Publicizing the truth

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Publicizing the truth


Since the Korean government announced that the settlement on wartime sexual slavery by Japan was final and irreversible, I thought of the young Korean people I met in the United States.

Kim Hyun-jun, a 25-year-old student and musical director, is one of them. Last summer, he produced the Off Broadway musical “Comfort Women” in New York. He was shocked that Americans were not informed of the issue and thought that a musical could be an effective way to publicize the tragedy in the United States.

He planned, produced and directed the musical. He also wrote the script. It was a bold challenge for the student director. Funding was the biggest challenge. While he hoped to get corporate sponsorship from Korean companies, he did not get replies. But help came from unexpected places. Korean stores offered fabrics at one quarter of the regular price, and actors and staff volunteered without getting paid. Despite difficulties, he was able to open the musical.

Kim’s next challenges are bringing the production to Broadway, as well as to Korea and China.

Kim Ja-hye, 37, is the president of the Hudson Fine Arts Foundation. She was the one that helped get the comfort women memorial installed in Union City, New Jersey, in 2014. She was inspired by the wishes of the comfort women victims to publicize the issue to people. Kim, who is also the artistic director of the Union City Philharmonic Orchestra, persuaded city officials that the comfort women issue was not about the past but about the universal human rights of women. The memorial (in the photo) stands in Union City overlooking Manhattan.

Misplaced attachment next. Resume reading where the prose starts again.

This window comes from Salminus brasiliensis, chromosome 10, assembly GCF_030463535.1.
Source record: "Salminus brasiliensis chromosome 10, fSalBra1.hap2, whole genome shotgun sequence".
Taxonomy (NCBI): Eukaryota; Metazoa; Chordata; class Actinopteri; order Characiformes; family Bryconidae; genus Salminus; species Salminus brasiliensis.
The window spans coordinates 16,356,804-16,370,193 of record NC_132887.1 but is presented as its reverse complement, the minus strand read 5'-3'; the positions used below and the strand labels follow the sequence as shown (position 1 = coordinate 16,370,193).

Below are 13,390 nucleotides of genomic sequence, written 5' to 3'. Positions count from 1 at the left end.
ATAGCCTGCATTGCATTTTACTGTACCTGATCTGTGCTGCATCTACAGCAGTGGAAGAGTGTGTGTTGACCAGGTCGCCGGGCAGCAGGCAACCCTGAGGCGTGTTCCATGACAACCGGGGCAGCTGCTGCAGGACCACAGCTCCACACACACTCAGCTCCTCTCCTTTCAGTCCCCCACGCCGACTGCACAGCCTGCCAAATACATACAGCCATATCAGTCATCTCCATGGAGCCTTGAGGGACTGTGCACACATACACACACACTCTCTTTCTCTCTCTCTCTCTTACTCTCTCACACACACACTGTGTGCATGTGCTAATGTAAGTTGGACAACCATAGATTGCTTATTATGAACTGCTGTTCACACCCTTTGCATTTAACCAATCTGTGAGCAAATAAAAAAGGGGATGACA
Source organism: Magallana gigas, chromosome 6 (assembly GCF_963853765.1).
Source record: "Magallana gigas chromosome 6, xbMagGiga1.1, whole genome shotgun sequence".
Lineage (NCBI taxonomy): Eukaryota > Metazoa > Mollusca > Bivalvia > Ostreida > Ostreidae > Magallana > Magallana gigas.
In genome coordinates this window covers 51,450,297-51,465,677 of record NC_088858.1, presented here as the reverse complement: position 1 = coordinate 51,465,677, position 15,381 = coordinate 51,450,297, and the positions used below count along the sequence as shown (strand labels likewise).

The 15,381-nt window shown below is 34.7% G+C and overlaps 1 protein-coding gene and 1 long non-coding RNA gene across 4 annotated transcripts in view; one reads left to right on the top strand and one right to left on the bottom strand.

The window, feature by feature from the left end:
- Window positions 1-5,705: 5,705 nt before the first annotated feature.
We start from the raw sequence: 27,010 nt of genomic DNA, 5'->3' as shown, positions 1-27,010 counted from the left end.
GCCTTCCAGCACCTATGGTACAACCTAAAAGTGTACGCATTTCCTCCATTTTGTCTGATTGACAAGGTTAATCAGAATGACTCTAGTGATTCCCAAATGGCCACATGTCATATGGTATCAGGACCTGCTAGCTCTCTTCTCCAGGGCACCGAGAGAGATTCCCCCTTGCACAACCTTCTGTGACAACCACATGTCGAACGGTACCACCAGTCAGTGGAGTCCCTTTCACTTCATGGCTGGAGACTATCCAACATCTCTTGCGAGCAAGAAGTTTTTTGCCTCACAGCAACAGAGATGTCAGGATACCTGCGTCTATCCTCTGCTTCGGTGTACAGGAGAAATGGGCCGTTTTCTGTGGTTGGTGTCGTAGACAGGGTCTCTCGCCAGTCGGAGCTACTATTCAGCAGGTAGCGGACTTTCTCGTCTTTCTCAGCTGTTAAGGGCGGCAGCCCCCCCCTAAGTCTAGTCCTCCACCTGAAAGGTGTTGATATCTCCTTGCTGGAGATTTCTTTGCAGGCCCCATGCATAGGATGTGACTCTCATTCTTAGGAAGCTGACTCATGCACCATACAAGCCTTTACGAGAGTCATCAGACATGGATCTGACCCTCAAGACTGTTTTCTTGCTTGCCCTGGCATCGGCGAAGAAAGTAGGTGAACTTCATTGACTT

Kim has also produced a play titled “Comfort,” which deals with the horrific violence of sexual slavery by the Japanese military during World War II. American actors said that it was frightening to act, and that the audiences were shivering. Last year, Kim held an art contest and exhibition for the comfort women victims in Korea and the United States, and she plans to make this an annual event.

The works by the two Kims and many other Koreans are voluntary. They are not urged or ordered by anyone. The government is not involved. In fact, the Foreign Ministry and local consulate sit back and watch.

Their endeavors tell us what we really need to bring about for a true resolution of the issue. It is to publicize the truth of comfort women to the world constantly. Kim Hyun-jun said, “When more people learn about the issue, no matter how Japan tries to erase the history, it cannot and will not be erased.” I agree with him.

When people learn about the brutality of sexual slavery, they are greatly shocked. And they ask why Korea does not publicize the issue more aggressively and more extensively.

Publicizing the truth of the comfort women to people around the world and educating the young generation should have been the focus of the Korean government all along. The government needs to do this now. Only then can the current administration and generation be less ashamed when thinking of future generations.

The author is the New York correspondent of the JoongAng Ilbo. JoongAng Ilbo, Jan. 12, Page 30

by LEE SANG-RYEOL

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